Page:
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Natsumi Kanzaki and Kazuyoshi Futai

Abstract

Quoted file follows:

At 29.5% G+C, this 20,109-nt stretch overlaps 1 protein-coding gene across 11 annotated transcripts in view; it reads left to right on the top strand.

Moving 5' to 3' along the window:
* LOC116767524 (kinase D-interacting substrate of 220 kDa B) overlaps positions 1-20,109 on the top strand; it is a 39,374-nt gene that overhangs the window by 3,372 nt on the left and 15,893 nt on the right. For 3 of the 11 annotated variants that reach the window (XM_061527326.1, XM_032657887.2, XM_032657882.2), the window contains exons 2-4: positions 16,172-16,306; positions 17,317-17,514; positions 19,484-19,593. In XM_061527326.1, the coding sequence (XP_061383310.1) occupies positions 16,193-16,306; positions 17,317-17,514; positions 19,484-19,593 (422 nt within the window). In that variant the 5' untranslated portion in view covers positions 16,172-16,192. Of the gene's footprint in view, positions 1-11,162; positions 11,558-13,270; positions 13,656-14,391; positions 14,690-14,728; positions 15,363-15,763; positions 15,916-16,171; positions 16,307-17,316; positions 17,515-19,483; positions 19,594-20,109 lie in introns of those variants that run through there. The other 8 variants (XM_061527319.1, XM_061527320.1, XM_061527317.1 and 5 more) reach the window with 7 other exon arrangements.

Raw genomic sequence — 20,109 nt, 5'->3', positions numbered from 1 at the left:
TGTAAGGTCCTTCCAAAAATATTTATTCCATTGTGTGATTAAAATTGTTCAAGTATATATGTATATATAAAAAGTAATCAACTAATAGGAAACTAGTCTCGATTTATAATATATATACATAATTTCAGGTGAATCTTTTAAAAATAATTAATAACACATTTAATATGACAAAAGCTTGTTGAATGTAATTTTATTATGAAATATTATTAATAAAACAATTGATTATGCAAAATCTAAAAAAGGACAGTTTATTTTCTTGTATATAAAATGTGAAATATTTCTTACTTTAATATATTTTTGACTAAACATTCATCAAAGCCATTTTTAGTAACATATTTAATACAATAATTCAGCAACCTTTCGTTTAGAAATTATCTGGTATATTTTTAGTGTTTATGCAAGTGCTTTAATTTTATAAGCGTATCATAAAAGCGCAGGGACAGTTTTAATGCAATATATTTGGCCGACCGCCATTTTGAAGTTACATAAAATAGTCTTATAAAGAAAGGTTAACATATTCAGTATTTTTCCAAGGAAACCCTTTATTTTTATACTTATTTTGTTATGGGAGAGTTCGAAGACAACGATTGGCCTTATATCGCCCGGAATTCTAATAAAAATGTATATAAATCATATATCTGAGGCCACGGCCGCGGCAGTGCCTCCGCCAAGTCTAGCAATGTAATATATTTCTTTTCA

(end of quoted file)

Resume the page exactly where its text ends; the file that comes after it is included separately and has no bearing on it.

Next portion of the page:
Bursaphelenchus luxuriosae n. sp. is described and figured. Specimens were collected from a 2-week-old culture on Botrytis cinerea. The new species is characterised by a body length of 897 (710-1159) μm in the female and 745 (621-887) μm in the male, relatively robust body (a = 33-39 in the female and 27-30 in the male), stylet ca 14 (11-16) μm long, four lines in the lateral field, the large (27-30 μm) arcuate spicule with a terminal cucullus, seven (2 + 1 + 2 + 2) male caudal papillae, the long, well developed vulval flap and the shape of the female tail which is long, tapered, and ventrally bent when killed by heat with an irregular or roughened dorsal contour near the tip and an irregular terminus. The new species is considered to belong to the Bursaphelenchus xylophilus group of the genus Bursaphelenchus and is most closely related to B. conicaudatus and B. fraudulentus in spicule shape, vulval flap and 'a' values of males and females. It is easily distinguished from these two species by the morphology of female tail. The RFLP profile confirms the distinctness of the new species within the B. xylophilus group. The phylogenetic status of B. luxuriosae n. sp. within the B. xylophilus group is indicated by molecular phylogenetic analysis. Bursaphelenchus luxuriosae n. sp. is assumed to be close to B. conicaudatus and to have diverged from the ancestor of the B. xylophilus group early in the speciation of the group.